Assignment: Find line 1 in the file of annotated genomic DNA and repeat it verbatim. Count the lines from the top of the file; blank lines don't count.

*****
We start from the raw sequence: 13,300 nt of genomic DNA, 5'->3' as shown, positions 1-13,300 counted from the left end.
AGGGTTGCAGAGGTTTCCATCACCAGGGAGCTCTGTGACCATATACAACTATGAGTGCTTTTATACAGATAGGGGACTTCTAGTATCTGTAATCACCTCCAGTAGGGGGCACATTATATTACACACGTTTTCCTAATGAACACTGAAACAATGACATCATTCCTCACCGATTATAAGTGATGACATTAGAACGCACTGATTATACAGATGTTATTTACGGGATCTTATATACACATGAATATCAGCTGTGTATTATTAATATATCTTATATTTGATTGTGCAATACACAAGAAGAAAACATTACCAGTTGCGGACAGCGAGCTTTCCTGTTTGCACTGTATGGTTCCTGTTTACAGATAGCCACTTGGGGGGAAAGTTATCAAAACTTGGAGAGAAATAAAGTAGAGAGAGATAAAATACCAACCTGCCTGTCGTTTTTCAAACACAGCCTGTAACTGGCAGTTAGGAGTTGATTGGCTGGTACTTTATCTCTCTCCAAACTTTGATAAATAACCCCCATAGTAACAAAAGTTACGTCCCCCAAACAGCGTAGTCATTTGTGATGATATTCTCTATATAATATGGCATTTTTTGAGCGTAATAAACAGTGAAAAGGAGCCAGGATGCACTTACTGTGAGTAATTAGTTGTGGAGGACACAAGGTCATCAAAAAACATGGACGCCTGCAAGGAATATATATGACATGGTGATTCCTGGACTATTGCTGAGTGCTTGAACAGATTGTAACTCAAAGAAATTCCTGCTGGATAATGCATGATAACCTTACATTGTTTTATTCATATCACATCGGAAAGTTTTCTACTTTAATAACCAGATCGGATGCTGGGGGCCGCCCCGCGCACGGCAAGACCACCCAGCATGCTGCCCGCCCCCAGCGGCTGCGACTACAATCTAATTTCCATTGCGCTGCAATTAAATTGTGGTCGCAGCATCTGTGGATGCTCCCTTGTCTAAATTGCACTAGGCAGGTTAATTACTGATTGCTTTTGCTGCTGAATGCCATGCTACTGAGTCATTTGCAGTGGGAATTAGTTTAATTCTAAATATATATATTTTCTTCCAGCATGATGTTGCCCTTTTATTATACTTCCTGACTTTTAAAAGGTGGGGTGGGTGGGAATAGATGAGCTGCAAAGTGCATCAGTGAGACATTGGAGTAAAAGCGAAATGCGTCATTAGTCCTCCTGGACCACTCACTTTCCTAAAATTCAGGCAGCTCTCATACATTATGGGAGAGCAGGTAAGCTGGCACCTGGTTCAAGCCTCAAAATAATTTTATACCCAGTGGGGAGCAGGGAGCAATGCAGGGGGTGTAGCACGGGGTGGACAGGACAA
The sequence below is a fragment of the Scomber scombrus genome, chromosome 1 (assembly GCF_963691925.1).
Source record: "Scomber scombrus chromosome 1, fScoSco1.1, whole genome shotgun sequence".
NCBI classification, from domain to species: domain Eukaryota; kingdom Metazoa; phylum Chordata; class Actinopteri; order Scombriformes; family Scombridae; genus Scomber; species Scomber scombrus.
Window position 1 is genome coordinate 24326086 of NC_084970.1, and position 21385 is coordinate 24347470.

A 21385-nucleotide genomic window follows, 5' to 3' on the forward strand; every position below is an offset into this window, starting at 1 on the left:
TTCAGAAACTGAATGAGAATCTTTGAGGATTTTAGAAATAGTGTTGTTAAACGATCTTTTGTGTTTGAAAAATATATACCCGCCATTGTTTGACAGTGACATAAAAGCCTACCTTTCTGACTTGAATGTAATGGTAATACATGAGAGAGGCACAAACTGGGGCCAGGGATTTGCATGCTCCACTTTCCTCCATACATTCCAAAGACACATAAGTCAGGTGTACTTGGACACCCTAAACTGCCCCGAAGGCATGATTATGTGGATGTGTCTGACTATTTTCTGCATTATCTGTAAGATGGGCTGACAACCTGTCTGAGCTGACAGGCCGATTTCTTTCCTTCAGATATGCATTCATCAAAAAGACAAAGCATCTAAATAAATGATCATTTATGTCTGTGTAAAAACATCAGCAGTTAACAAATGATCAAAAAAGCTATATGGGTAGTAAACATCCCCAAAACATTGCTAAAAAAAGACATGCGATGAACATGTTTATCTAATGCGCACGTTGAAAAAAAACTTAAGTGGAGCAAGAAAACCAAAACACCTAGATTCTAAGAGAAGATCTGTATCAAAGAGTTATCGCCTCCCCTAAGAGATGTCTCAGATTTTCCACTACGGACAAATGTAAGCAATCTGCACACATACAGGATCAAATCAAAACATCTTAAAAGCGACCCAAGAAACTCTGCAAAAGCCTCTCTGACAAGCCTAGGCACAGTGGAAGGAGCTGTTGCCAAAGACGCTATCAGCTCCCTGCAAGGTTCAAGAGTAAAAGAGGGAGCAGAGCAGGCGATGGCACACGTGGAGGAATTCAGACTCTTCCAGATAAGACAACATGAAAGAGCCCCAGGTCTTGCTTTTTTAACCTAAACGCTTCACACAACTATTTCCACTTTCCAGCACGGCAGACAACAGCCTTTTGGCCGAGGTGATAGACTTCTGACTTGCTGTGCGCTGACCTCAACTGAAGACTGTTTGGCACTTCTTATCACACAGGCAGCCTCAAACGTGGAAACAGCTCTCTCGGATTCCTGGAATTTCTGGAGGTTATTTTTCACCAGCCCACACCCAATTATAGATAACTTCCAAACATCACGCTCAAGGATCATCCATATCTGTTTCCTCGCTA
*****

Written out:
We start from the raw sequence: 13,300 nt of genomic DNA, 5'->3' as shown, positions 1-13,300 counted from the left end.